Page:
Research and development

Last updated: 
16 January 2020


DVA takes a proactive approach in commissioning research to build an evidence base that supports the health and wellbeing needs of Australia's veterans and their families. This also helps identify emerging issues facing the veteran and defence communities and their families, and is integral to developing effective departmental policy, shaping service delivery responses, and evaluating programs and pilots.

DVA's research agenda invests in research across all stages of a veteran's life: serving well, living well and ageing well. This approach is guided by DVA’s Strategic Research Framework 2019-2021 that outlines the analytical and research priorities and principles for DVA, to focus future research and data gathering efforts.

The Strategic Research Framework sets out the principles, objectives and priorities for DVA to facilitate research and evaluation in areas of special strength or need as identified in priority research areas. Targeted research will bridge gaps in our knowledge base, enabling us to better understand the needs of our clients and proactively anticipate future veteran needs and the policies and services to support those needs.

The six current research priorities, endorsed by the Research Board and revised annually, are:

  • Wellbeing: Understanding key drivers of wellbeing for veterans and their families, including an emphasis on primary and secondary interventions that improve whole of life wellbeing outcomes.
  • Right Care: Understanding healthcare interventions that definitively improve the wellbeing of veterans and their families, including reducing exposure to over diagnosis, overtreatment and other forms of waste.
  • Service Impact: Understanding the unique impacts of serving in the Australian Defence Force.
  • Suicide: Understanding the risk factors, prevalence and impacts of suicide, treatments and preventions.
  • Compensation: Understanding the impacts of interacting with compensation systems and how potentially negative outcomes can be minimised.
  • Exposures: Understanding the impacts of occupational exposures that are uniquely associated with serving in the Australian Defence Force.

A central objective of the Framework is to ensure that commissioned research results in measurable benefits in terms of policy, program and service impact. As part of the aim to achieve more strategic research investment, DVA is looking to support applied research that:

  • is end-user focused and addresses the needs of veterans and their families
  • results in measurable impact and translation
  • uses existing data sets and research outcomes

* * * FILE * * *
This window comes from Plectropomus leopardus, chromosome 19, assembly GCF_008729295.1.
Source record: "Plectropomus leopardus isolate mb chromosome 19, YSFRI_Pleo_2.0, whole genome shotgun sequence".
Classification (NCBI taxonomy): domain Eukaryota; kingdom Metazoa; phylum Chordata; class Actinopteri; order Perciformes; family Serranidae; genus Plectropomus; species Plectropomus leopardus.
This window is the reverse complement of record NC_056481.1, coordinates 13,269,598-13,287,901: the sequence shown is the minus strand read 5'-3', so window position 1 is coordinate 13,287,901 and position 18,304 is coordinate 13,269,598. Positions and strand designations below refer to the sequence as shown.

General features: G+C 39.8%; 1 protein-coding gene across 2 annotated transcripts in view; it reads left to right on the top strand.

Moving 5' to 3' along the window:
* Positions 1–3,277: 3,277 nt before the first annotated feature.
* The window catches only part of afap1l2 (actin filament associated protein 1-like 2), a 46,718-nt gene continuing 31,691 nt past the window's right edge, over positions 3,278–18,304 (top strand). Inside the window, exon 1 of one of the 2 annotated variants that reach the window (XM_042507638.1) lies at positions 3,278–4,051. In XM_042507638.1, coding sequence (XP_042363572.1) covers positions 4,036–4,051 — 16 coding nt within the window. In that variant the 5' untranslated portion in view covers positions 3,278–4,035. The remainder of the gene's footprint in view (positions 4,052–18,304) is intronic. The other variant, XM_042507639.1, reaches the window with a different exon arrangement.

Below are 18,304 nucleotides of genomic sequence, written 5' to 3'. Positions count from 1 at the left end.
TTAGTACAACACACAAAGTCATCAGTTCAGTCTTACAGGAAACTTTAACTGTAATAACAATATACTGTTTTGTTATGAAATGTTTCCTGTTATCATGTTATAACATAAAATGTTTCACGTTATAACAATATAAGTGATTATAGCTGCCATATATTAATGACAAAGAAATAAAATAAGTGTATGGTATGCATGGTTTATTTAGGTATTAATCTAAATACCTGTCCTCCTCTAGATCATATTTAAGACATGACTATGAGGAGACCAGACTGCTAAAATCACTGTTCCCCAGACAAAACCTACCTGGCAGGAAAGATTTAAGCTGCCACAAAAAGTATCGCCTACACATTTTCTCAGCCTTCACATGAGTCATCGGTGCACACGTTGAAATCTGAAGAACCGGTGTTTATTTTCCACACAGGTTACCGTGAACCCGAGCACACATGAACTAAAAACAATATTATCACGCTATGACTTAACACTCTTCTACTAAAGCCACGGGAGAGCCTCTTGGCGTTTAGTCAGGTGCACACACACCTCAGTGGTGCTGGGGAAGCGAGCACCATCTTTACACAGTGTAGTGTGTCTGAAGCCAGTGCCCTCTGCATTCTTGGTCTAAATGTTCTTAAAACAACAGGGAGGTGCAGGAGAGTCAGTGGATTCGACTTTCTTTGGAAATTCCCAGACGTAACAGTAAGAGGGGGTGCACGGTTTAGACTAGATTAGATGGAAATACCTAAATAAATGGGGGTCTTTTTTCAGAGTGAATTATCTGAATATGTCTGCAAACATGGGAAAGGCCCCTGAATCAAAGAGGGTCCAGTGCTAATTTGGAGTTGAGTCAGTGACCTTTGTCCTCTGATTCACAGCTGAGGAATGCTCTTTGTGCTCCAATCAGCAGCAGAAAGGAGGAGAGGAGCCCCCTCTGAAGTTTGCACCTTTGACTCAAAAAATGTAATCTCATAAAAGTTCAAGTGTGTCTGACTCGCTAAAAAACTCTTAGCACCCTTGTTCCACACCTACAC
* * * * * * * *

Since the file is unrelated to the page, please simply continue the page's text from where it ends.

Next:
• is collaborative and builds critical mass by drawing on multiple disciplines from multiple research institutions to address challenging research questions

The Applied Research Program (ARP) is the Department's formal funding mechanism for commissioning research within DVA. A range of other research, evidence and evaluation activities are funded on the basis of business need, through other funding sources, Strategic Partnerships or Memoranda of Understanding.

DVA does not facilitates regular funding rounds involving researcher-initiated applications. Research and evaluation activities that are approved by the DVA Research Board, are then procured through open tender, prequalified tender or limited tender arrangements.

The DVA Research Board includes senior representatives from across DVA and Defence, provides rigorous accountability to DVA research and oversights the development, governance and monitoring of all research activities undertaken or commissioned by DVA.

Ethical Approval

Any new research proposals that relate to current or ex-serving members (veterans) of the Australian Defence Forces should be reviewed by the Departments of Defence and Veterans' Affairs Human Research Ethics Committee (DDVA HREC) for ethical approval.

The DDVA HREC secretariat can be contacted via ddva.hrec [at] 

Health Studies and Social Research

A listing of DVA's health studies and other social research publications.

Transition and Wellbeing Research Programme

The Transition and Wellbeing Research Programme examined the impact of military service on the mental, physical and social health of:

  • serving and ex-serving Australian Defence Force (ADF) members, including those who have been deployed in contemporary conflicts, and
  • their families.

For further information visit: Transition and Wellbeing Research Programme.